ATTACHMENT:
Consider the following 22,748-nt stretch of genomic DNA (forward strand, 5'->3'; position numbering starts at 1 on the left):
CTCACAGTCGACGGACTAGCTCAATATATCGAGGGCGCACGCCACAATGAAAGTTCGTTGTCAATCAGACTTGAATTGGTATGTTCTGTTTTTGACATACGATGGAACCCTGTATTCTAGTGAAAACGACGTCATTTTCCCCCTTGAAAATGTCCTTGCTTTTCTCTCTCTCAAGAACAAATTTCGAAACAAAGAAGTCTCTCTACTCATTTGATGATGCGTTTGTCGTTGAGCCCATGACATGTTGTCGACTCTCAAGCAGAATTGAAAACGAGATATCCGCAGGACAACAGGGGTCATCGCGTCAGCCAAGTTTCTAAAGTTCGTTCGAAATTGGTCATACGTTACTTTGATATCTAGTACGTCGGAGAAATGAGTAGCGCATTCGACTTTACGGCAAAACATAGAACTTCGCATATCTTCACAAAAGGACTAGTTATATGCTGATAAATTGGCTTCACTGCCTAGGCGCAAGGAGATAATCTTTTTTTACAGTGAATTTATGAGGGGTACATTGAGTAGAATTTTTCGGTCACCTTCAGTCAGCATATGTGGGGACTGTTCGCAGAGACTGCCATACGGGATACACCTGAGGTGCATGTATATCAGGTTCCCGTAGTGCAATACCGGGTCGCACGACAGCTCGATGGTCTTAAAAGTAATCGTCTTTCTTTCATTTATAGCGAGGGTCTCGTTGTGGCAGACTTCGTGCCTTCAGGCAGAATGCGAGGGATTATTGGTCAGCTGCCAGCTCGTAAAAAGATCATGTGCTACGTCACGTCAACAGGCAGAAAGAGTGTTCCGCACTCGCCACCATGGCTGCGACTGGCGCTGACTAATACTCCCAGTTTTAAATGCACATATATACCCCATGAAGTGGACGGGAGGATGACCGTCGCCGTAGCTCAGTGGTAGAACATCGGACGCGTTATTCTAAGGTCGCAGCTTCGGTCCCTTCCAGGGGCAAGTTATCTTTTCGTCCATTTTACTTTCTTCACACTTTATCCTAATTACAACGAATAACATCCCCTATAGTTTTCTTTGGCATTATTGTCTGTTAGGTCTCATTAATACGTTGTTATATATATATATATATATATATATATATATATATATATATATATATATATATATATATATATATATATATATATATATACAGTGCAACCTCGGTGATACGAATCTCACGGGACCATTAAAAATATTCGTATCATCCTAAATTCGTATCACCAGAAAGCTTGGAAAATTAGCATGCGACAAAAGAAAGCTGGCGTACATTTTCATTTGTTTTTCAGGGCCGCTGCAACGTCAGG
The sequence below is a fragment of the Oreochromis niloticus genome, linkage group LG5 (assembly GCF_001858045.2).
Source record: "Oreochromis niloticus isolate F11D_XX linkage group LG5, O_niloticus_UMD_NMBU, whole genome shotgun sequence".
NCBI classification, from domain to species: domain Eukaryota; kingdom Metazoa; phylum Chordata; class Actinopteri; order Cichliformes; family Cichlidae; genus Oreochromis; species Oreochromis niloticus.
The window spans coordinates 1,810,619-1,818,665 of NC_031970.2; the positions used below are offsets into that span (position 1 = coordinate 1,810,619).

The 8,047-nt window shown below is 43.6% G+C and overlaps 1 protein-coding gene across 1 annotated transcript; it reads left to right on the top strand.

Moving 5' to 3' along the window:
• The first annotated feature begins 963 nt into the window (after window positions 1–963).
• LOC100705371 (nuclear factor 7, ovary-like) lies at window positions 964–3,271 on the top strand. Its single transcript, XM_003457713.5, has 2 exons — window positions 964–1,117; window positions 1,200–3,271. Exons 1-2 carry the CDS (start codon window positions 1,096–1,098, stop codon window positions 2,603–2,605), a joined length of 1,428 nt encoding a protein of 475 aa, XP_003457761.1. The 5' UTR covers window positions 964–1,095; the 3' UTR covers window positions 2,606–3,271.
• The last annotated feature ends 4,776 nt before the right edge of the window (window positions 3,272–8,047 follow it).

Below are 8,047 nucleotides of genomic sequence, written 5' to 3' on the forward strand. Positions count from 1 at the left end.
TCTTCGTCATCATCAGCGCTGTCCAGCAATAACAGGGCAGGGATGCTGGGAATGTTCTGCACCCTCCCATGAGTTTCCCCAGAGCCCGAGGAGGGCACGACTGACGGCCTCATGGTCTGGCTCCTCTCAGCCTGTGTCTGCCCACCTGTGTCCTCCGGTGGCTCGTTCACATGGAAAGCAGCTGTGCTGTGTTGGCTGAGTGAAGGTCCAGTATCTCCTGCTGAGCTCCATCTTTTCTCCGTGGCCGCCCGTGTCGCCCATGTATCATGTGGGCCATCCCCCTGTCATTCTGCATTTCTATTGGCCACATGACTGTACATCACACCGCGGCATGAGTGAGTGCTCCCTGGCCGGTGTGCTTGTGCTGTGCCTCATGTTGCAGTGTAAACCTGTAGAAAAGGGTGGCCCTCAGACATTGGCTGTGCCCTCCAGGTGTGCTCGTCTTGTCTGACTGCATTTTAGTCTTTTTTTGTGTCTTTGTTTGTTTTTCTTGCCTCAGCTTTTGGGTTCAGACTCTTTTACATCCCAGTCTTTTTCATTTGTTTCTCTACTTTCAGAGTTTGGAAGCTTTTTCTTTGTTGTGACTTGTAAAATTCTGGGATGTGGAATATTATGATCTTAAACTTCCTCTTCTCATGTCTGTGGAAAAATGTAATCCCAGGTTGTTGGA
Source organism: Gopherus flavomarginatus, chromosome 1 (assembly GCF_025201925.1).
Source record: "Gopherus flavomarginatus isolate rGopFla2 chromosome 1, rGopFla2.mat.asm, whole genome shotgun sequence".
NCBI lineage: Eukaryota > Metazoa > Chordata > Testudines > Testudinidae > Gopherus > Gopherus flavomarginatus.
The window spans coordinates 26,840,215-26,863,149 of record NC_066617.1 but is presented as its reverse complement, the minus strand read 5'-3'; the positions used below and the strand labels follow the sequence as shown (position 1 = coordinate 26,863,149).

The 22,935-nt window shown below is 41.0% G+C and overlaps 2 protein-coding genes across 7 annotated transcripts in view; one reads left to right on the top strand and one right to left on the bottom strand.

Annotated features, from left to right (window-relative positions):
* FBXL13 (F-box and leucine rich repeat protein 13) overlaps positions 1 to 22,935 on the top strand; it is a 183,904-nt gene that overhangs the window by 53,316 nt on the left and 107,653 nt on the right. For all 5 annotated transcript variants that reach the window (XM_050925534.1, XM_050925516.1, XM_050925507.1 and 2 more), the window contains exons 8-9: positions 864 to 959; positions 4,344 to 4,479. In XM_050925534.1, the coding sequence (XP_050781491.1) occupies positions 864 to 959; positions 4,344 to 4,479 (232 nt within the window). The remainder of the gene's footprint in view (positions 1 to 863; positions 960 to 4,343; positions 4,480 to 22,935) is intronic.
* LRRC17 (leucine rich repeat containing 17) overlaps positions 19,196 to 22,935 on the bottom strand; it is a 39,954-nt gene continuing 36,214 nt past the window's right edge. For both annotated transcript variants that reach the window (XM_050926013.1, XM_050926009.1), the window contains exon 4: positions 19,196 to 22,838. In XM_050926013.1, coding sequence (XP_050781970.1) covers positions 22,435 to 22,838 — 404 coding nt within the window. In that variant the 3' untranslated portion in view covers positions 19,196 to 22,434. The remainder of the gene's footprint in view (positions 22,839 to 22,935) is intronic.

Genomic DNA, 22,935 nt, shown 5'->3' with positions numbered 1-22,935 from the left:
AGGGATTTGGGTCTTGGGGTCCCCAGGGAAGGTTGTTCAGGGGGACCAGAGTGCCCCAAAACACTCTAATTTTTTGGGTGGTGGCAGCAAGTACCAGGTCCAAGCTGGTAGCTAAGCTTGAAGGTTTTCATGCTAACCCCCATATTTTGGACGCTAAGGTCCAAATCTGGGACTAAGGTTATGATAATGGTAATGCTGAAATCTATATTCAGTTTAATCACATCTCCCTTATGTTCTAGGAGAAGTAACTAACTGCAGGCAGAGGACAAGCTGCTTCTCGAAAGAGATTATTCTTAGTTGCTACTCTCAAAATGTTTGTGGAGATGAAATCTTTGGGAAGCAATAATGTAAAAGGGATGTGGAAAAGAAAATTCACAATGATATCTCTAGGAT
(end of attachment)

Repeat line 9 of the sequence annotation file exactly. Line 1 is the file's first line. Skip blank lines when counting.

• The first annotated feature begins 963 nt into the window (after window positions 1–963).